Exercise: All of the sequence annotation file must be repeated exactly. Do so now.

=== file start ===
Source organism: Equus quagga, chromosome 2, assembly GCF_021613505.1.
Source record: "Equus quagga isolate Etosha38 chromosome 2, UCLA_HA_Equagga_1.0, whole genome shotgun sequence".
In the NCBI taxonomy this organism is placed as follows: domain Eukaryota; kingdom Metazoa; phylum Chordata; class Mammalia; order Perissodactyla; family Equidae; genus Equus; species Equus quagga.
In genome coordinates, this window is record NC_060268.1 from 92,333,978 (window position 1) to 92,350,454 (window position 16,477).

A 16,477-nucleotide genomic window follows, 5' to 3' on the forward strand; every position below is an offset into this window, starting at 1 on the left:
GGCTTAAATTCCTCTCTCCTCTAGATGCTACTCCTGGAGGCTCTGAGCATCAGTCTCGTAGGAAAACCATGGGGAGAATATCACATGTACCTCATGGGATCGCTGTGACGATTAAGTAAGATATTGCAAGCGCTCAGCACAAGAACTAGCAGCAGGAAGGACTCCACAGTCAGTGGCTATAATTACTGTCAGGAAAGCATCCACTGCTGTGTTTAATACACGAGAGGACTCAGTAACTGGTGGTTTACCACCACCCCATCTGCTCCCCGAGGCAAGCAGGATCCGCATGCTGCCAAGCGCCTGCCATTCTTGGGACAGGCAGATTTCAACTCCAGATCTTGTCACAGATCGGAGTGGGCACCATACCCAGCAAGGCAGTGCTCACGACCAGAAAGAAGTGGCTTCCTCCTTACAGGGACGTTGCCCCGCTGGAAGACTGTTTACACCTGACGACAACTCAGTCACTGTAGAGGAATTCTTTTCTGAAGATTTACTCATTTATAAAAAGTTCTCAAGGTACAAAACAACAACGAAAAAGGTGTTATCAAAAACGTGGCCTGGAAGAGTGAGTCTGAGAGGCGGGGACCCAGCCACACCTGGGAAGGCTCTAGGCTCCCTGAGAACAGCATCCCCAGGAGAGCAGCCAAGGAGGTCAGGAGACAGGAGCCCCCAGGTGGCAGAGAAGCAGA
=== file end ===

Source organism: Equus quagga, chromosome 2, assembly GCF_021613505.1.
Source record: "Equus quagga isolate Etosha38 chromosome 2, UCLA_HA_Equagga_1.0, whole genome shotgun sequence".
In the NCBI taxonomy this organism is placed as follows: domain Eukaryota; kingdom Metazoa; phylum Chordata; class Mammalia; order Perissodactyla; family Equidae; genus Equus; species Equus quagga.
In genome coordinates, this window is record NC_060268.1 from 92,333,978 (window position 1) to 92,350,454 (window position 16,477).

A 16,477-nucleotide genomic window follows, 5' to 3' on the forward strand; every position below is an offset into this window, starting at 1 on the left:
GGCTTAAATTCCTCTCTCCTCTAGATGCTACTCCTGGAGGCTCTGAGCATCAGTCTCGTAGGAAAACCATGGGGAGAATATCACATGTACCTCATGGGATCGCTGTGACGATTAAGTAAGATATTGCAAGCGCTCAGCACAAGAACTAGCAGCAGGAAGGACTCCACAGTCAGTGGCTATAATTACTGTCAGGAAAGCATCCACTGCTGTGTTTAATACACGAGAGGACTCAGTAACTGGTGGTTTACCACCACCCCATCTGCTCCCCGAGGCAAGCAGGATCCGCATGCTGCCAAGCGCCTGCCATTCTTGGGACAGGCAGATTTCAACTCCAGATCTTGTCACAGATCGGAGTGGGCACCATACCCAGCAAGGCAGTGCTCACGACCAGAAAGAAGTGGCTTCCTCCTTACAGGGACGTTGCCCCGCTGGAAGACTGTTTACACCTGACGACAACTCAGTCACTGTAGAGGAATTCTTTTCTGAAGATTTACTCATTTATAAAAAGTTCTCAAGGTACAAAACAACAACGAAAAAGGTGTTATCAAAAACGTGGCCTGGAAGAGTGAGTCTGAGAGGCGGGGACCCAGCCACACCTGGGAAGGCTCTAGGCTCCCTGAGAACAGCATCCCCAGGAGAGCAGCCAAGGAGGTCAGGAGACAGGAGCCCCCAGGTGGCAGAGAAGCAGA